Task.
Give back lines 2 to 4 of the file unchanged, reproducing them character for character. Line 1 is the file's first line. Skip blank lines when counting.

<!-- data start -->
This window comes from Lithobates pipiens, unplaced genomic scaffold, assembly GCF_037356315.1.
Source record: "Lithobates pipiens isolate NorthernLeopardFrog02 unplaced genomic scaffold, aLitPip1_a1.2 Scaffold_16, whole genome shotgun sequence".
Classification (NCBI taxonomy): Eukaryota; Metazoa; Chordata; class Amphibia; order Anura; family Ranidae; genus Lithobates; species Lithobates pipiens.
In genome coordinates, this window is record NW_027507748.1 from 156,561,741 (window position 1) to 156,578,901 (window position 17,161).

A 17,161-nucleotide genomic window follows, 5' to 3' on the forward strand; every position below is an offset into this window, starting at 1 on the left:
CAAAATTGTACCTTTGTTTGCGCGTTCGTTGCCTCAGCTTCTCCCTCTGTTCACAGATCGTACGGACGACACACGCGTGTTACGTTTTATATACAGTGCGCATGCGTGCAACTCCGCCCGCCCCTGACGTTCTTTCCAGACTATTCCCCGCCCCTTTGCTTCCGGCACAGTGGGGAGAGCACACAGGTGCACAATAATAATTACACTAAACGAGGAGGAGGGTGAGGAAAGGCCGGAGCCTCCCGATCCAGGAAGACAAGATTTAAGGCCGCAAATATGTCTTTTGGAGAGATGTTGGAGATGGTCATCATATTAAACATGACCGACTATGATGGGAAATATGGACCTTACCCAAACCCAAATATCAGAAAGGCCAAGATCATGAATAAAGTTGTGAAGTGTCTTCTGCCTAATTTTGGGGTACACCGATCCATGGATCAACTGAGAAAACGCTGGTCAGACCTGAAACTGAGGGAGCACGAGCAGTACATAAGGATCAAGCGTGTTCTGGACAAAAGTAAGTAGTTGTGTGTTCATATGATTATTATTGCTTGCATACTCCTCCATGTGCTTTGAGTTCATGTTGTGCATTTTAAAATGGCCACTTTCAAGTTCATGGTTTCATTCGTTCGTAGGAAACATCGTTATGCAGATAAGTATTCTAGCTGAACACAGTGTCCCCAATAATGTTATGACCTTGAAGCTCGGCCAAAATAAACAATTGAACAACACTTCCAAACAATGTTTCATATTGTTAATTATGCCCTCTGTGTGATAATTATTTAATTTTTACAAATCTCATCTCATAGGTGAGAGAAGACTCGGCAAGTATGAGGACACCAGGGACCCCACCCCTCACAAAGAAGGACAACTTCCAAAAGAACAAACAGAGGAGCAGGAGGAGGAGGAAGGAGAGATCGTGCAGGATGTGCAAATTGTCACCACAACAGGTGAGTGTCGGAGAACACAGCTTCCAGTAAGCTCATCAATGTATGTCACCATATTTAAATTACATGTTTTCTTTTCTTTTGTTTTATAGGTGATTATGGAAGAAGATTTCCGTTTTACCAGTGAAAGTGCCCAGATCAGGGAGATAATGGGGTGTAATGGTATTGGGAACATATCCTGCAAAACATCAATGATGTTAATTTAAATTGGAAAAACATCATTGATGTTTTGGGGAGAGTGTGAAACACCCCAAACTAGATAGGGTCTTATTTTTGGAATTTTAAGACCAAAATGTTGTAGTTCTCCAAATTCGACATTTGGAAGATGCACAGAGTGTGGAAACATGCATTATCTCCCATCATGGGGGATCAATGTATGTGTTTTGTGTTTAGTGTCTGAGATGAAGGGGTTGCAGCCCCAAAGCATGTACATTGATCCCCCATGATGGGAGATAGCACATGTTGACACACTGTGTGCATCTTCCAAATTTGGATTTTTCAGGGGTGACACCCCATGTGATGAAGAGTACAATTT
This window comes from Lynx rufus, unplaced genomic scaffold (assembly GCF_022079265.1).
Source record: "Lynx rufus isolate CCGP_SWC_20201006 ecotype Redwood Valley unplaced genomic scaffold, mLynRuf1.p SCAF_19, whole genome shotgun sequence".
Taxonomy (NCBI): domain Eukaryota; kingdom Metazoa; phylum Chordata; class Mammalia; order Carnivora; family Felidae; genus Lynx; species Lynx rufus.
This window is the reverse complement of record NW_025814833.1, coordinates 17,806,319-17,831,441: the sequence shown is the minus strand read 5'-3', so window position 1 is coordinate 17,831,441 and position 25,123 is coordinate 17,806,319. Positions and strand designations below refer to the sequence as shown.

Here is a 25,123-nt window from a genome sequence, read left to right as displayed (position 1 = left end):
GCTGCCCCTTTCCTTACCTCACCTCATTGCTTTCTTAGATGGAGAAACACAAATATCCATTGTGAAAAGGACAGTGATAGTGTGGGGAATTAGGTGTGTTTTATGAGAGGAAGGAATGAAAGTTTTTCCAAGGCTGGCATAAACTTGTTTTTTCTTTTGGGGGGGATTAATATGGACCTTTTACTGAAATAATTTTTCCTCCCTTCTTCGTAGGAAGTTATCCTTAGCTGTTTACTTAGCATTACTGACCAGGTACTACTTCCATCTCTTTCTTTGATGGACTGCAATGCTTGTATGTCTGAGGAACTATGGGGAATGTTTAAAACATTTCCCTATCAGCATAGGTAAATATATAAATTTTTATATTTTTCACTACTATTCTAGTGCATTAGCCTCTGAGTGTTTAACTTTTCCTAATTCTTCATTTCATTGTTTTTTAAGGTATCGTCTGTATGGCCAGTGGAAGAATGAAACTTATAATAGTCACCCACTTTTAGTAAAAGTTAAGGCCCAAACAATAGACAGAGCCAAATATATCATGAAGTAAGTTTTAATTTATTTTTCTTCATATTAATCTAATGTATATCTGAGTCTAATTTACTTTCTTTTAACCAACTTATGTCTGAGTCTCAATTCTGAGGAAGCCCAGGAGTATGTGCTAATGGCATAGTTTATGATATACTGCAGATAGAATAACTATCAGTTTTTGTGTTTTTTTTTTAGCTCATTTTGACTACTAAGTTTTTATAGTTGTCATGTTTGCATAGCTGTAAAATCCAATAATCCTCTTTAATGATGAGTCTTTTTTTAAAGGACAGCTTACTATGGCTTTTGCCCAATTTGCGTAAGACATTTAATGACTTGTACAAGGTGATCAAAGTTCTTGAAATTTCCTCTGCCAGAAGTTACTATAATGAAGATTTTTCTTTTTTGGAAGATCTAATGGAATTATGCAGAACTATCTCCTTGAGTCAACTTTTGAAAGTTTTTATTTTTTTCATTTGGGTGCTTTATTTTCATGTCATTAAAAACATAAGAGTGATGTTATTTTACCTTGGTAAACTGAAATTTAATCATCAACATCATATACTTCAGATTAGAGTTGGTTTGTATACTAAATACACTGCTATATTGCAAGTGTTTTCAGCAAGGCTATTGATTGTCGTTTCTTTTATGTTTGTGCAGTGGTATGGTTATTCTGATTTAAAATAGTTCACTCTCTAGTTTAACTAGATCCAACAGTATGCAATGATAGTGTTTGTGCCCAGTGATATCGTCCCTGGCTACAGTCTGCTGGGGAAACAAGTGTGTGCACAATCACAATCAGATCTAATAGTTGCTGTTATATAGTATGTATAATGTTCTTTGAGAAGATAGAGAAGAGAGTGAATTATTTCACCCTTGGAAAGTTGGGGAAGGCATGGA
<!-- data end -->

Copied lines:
Source record: "Lithobates pipiens isolate NorthernLeopardFrog02 unplaced genomic scaffold, aLitPip1_a1.2 Scaffold_16, whole genome shotgun sequence".
Classification (NCBI taxonomy): Eukaryota; Metazoa; Chordata; class Amphibia; order Anura; family Ranidae; genus Lithobates; species Lithobates pipiens.
In genome coordinates, this window is record NW_027507748.1 from 156,561,741 (window position 1) to 156,578,901 (window position 17,161).